In the receiver described in WO-A-9206552 (FIG. 4), the presence of a voltage interruption is detected by a comparator 101, which produces a square wave at double the frequency of the supply voltage. The presence of a notch in the signal is detected by measuring the length of the pulses, delivered by 101.

AIMS OF THE INVENTION

The present invention aims to propose a method and devices enabling the control of one or more loads connected to a power line, in a simplified and cheaper way compared to prior art methods and devices.

The present invention further aims to propose a set of devices exhibiting a higher immunity to network noise, and a low harmonic distortion, while necessitating a lower power supply rating.

Finally, the present invention aims to propose a method and devices, which allow to avoid the use of repeaters, and which are compliant with all international standards.

SUMMARY OF THE INVENTION

The present invention is related to a device for receiving data on an AC power line which is connected to a power line voltage, and which is transporting a power line current through a set of two conductors, said device being characterised by the fact that it comprises:

    • a microcontroller,
    • a comparator, whose two inputs are connected through resistors to said two conductors, one input being connected to one conductor, the other input to the other conductor, so that said comparator produces at its output a square wave with the same frequency of said power line voltage,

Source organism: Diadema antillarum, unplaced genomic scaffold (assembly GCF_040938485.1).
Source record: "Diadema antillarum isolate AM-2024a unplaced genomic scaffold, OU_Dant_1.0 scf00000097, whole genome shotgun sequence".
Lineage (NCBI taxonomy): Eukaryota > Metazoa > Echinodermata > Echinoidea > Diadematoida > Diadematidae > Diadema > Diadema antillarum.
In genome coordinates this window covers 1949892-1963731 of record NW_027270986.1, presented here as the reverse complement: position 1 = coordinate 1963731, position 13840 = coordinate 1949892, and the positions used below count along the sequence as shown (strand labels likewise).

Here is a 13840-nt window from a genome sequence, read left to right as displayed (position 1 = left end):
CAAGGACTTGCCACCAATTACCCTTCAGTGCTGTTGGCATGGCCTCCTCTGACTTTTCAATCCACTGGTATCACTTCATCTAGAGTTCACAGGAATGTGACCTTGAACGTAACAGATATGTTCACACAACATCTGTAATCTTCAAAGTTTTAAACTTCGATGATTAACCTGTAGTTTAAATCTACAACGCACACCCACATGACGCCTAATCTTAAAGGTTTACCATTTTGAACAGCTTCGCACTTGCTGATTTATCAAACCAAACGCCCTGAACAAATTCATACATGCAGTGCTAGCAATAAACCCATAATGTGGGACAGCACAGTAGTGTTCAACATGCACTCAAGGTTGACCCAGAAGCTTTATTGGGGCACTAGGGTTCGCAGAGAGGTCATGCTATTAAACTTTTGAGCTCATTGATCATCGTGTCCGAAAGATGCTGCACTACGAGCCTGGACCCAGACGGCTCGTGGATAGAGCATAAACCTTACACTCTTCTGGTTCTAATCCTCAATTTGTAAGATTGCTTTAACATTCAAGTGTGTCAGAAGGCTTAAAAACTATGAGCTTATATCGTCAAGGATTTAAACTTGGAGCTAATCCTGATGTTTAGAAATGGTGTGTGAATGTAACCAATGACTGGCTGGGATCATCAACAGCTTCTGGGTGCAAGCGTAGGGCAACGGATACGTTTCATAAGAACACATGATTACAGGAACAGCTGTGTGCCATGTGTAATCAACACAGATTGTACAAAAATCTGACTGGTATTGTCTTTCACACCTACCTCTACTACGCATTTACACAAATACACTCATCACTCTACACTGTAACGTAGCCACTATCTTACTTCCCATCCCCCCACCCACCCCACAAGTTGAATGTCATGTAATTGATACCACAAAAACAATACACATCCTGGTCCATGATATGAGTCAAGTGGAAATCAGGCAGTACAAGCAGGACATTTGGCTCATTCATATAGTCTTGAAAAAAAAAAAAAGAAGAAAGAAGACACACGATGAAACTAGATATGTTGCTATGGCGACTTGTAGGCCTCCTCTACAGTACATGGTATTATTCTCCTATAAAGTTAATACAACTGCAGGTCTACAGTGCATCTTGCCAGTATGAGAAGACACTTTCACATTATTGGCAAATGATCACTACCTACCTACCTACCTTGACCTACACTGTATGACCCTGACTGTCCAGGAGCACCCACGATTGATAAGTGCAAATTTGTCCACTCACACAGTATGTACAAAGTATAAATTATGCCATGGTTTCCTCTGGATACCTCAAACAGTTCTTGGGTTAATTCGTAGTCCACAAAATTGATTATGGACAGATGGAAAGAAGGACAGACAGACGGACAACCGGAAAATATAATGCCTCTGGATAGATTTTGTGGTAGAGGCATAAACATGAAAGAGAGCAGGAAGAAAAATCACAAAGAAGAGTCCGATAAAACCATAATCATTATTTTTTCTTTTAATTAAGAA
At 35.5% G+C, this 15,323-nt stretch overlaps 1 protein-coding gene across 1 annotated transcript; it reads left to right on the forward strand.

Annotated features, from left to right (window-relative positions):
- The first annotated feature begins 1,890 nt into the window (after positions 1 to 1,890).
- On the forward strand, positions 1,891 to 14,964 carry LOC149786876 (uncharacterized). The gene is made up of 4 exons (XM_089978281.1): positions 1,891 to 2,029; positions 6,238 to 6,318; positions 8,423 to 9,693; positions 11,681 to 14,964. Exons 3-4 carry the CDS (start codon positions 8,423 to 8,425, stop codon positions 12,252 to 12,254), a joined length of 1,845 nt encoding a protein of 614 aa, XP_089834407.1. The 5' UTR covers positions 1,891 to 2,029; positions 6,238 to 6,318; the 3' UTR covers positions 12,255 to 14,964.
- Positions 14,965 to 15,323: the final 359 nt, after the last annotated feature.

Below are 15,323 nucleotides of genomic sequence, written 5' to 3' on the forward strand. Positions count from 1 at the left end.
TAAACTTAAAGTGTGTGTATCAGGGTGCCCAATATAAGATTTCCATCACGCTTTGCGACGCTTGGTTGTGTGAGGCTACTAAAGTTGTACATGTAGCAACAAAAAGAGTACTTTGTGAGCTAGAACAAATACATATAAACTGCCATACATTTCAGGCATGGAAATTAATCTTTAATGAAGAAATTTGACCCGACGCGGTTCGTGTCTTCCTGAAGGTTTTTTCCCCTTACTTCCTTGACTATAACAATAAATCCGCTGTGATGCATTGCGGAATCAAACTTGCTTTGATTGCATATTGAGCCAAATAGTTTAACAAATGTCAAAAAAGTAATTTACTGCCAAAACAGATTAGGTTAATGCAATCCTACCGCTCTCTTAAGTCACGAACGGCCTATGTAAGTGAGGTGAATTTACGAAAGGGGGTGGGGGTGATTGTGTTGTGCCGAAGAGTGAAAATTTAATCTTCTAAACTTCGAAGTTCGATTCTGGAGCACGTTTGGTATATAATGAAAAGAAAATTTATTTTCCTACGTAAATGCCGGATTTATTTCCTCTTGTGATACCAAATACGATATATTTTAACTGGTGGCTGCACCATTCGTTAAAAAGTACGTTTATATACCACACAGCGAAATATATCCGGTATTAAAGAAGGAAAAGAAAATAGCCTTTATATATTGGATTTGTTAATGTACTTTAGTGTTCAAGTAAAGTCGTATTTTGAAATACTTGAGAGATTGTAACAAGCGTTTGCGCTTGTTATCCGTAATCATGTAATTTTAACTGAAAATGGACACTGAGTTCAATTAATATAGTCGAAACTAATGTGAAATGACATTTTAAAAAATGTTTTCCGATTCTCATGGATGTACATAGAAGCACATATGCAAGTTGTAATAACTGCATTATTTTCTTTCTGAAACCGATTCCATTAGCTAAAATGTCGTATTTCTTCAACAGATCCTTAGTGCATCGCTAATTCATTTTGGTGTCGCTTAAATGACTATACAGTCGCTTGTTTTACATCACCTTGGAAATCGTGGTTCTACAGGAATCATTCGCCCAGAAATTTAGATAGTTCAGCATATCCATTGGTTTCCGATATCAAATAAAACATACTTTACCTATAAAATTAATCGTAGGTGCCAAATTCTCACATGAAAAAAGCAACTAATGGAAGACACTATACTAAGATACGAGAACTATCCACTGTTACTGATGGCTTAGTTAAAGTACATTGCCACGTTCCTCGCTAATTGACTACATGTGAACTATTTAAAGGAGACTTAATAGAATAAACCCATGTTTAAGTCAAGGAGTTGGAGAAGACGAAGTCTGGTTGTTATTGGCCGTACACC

wherein said microcontroller comprises circuitry to measure the duty cycle of each period of said square wave produced by said comparator, and circuitry for deriving from said duty cycles an amount of data, and circuitry for sending a command signal towards a load, and wherein a feedback connection comprising a resistor is present between the output of said comparator and one of the inputs of said comparator.

According to the preferred embodiment, the device for receiving data according to the invention further comprises:

    • a transistor and one or two diodes, each diode's anode being connected to a conductor of said power line,
    • a resistor connected between the cathode(s) of said diode(s) and the collector of said transistor, said transistor being turned on or off by said microcontroller, so that the line current of said power line is increased upon switching on of said transistor.
      In the receiving device according to the invention, one of the terminals of the supply voltage of said comparator is connected to one of the conductors of said power line, through at least two diodes.

The invention is equally related to a device (1) for sending data on an AC power line, which is connected to a power line voltage, and which is transporting a power line current through a set of two conductors, said data being transmitted towards a receiver according to the invention, said device comprising:

    • a switching device, placed in one of the conductors of said power line,
    • a microcontroller,
    • a first connection between said microcontroller and said switching device,
    • a second connection comprising one or more conductors between said microcontroller and at least one of said conductors of said power line,